Anatomy Of A Studio (Part 3)
Part three deals with Studio Ergonomics; namely, where best to position equipment in your studio.
Once you've bought your equipment and found somewhere to use it, you have to decide how to lay it all out. This month Paul White offers some practical advice on the subject and includes a few suggested layouts to start you thinking.
Wouldn't it be so much more convenient if all that recording equipment you're using would simply vanish, leaving no barriers between you, the engineer, and the music that you're trying to record? Of course this isn't possible, at least not yet, and so you have to organise the studio so that each piece of equipment requires the least effort, both mental and physical, on your behalf, to operate effectively.
There are two ways in which life can be made easier, one is to use a well thought out patching system, and the other is to position the equipment so that all the commonly used items are close to hand, that you don't need a double jointed neck to be able to see all the relevant meters and status LEDs.
Patching was covered in some detail last month so I won't dwell on it overmuch though it will get an occasional mention.
Before making any firm decisions, it is necessary to consider the use to which the studio will be put. Many readers will record at home and only the lucky ones will have a whole room dedicated to this purpose, but on the other hand, others will want to build and install eight or sixteen track studios for semi-professional or fully professional use.
Although many of the layout requirements will be the same in both cases, there are differences that must be considered at this stage. The first important fact is whether the studio is to be used solely by its operator for producing his or her own music or whether it is likely to be used by several musicians at the same time.
If the studio is for single person operation and you have one room in a house at your disposal, it can be laid out in much the same way as a professional control room but, if you have to accommodate several musicians, compromises will have to be made which will probably mean placing all the recording gear in a corner or along one wall.
Another influencing factor is the type of music that you normally record; if it's all electronic, then you don't need to construct a precise acoustic environment beyond a fairly flat monitoring response, but on the other hand, if you record acoustic instruments, particularly quiet ones, care must be taken to keep the recording area separate from noisy tape machines and make sure that your chair doesn't squeak!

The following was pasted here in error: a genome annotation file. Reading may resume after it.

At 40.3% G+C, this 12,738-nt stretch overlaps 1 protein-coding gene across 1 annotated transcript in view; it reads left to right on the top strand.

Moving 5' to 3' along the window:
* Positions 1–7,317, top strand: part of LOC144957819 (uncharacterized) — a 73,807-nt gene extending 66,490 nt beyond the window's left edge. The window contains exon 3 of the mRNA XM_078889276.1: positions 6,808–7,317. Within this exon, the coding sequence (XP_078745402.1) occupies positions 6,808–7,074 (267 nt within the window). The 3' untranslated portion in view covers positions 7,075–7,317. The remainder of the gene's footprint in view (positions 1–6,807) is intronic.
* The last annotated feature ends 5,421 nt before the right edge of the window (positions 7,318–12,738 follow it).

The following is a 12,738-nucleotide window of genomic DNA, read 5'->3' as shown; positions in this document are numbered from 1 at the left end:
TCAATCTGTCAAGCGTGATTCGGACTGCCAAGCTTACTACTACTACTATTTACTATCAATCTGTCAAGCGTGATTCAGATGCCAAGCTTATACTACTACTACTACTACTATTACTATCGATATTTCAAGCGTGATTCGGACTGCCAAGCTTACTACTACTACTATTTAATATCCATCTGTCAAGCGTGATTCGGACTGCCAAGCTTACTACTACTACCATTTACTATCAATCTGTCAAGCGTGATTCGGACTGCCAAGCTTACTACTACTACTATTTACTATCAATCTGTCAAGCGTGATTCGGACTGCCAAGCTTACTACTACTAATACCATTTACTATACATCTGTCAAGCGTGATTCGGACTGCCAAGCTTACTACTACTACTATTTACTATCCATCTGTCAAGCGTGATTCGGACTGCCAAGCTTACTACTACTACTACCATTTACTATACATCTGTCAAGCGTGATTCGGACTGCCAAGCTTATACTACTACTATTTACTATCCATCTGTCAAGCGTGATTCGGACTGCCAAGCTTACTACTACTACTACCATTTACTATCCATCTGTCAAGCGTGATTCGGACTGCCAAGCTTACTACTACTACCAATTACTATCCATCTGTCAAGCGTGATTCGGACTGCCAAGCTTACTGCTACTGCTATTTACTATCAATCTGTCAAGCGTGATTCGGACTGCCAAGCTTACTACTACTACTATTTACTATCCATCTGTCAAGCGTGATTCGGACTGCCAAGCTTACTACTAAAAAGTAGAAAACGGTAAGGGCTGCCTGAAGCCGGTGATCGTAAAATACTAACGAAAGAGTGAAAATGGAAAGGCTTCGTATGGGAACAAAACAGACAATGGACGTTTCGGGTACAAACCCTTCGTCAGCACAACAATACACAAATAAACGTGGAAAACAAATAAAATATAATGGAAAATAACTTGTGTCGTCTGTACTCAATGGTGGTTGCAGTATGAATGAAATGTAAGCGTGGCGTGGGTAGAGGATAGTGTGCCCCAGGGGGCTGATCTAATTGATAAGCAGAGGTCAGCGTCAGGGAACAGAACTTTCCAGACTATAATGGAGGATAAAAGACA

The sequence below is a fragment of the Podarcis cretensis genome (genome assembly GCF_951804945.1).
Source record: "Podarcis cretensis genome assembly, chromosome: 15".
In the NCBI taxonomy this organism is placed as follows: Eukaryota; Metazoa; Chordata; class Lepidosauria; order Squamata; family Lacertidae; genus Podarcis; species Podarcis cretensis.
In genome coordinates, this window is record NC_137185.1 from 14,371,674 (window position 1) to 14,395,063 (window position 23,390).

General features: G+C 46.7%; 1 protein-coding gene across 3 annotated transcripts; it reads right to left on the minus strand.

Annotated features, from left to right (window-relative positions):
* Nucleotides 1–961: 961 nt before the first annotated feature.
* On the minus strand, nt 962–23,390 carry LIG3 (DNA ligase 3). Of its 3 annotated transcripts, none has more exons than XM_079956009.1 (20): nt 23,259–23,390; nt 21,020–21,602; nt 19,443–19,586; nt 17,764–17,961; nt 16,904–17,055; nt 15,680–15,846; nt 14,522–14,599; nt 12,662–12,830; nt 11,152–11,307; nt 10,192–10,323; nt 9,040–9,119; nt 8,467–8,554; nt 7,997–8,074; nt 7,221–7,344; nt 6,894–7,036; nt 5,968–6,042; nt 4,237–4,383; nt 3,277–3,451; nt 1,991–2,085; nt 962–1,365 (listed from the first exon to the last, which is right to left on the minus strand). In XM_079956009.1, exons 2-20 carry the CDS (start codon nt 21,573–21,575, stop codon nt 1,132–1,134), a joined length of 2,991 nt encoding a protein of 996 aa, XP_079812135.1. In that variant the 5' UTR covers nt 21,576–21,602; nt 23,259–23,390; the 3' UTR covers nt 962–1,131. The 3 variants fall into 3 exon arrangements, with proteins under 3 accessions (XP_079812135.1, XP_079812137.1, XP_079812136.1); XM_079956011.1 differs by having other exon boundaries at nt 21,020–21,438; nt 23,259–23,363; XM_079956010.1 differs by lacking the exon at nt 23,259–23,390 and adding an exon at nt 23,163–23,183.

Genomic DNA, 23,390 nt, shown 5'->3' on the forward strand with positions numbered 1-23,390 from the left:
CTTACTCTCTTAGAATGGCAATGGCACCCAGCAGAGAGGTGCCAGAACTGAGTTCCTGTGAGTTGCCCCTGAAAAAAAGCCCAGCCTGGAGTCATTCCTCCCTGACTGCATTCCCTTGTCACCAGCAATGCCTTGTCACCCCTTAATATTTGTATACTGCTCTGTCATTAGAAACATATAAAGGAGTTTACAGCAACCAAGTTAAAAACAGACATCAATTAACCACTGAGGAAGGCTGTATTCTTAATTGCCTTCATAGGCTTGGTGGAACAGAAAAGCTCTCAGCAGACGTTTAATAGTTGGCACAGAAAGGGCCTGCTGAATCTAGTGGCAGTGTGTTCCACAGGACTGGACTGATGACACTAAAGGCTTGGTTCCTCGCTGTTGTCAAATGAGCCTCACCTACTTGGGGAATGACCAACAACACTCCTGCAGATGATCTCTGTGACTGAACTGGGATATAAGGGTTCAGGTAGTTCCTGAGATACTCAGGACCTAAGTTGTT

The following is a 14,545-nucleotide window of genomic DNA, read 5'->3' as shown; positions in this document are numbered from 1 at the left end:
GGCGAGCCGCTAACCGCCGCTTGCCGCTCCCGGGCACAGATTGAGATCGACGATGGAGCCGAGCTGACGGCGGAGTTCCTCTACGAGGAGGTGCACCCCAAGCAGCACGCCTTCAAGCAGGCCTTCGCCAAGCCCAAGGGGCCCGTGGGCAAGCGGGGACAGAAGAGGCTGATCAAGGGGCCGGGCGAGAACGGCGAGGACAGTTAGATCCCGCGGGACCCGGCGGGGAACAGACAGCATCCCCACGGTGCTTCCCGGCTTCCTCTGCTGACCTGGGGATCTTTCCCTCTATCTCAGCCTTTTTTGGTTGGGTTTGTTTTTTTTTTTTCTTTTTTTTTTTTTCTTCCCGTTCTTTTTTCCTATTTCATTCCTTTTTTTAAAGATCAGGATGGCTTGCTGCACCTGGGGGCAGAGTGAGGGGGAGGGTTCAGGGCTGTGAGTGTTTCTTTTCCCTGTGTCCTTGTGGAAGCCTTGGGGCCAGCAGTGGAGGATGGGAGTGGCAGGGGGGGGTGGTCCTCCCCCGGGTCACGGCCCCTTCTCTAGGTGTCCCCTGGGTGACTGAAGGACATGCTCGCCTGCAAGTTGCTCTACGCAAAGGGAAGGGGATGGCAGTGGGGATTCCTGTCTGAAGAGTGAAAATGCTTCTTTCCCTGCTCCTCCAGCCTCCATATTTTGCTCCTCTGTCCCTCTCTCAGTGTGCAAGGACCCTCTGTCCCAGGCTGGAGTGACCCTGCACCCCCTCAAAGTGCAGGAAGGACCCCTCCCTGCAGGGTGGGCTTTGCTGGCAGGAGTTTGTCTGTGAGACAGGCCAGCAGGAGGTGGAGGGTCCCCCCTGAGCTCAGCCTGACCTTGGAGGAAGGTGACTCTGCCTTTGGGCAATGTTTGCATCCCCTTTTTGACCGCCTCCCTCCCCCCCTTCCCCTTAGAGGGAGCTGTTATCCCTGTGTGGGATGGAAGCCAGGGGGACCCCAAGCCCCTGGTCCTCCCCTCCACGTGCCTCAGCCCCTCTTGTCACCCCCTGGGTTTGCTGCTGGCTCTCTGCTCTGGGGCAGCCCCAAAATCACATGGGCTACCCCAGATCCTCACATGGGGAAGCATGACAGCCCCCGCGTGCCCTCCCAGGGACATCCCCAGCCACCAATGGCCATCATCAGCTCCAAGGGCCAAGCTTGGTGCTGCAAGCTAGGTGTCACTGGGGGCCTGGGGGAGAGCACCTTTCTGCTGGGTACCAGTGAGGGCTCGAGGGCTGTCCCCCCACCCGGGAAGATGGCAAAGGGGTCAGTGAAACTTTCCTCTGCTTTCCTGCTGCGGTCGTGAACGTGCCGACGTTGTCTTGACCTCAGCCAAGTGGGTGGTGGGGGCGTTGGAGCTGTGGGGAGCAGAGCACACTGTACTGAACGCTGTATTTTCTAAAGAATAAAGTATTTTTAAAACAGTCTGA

Separation can be achieved by constructing some simple acoustic screens and placing them between the instrument sound source and your recording equipment. These screens could be around 4 feet high by 4 feet wide; standard 8x4 feet sheets of chipboard cut in half and covered with fibreglass and carpet do the job very well.
Obviously, every studio's requirement is different so I'm not going to draw a layout and say "You must do this", as that would be both presumptuous and impractical. What I am going to do is to look at various items of studio equipment and discuss ways of keeping the right things close at hand. Whichever style of studio you go for, one thing that you're almost certain to have is a pair of speakers for monitoring purposes and these dictate certain conditions.
Firstly, do the manufacturers recommend mounting the speakers near a wall, away from a wall, on the floor or off the floor? Whichever is recommended, it is a good idea to try to comply as the frequency response can otherwise be detrimentally affected, particularly at low frequency and so you could end up with some odd-sounding mixes.
The next consideration is the position of your ears relative to the speakers; as your ears are fixed more or less permanently to your head and your head is allowed only a limited amount of movement relative to your body, the speaker position will dictate where you should sit when monitoring.
For the best stereo imaging and flattest frequency response, it is usually recommended that the listener and the speakers form the three points of an equilateral triangle, the speakers being angled towards the listener with the tweeters being on the same level as his or her ears.
So far then, we can work out where the speakers go, where the engineer sits, and consequently where the mixer must be, although for home use, compromises will undoubtedly have to be made in the interests of space conservation.
If you are a solo musician/engineer, then you will also need a flat area near to the mixer on which to place keyboards, effects units, musical spoons etc, and a small bench or table is ideal for this purpose.
Again, it depends on what type of multitrack recorder you will be using as to where you place it; if it's a cassette-based multitracker, then it can sit right in front of you on the bench as it probably doubles as a mixer anyway but, if it's an eight or sixteen track reel-to-reel machine, this is hardly practical, so it is conventional to locate this to your left or right hand side within easy reach of your hand. As most such machines have fixed VU meters, it will be necessary to mount them vertically or at an angle so that the meters may be clearly viewed, unless you are lucky enough to have a multitrack mixer with calibrated meters in which case, you can rely on this to optimise recording levels.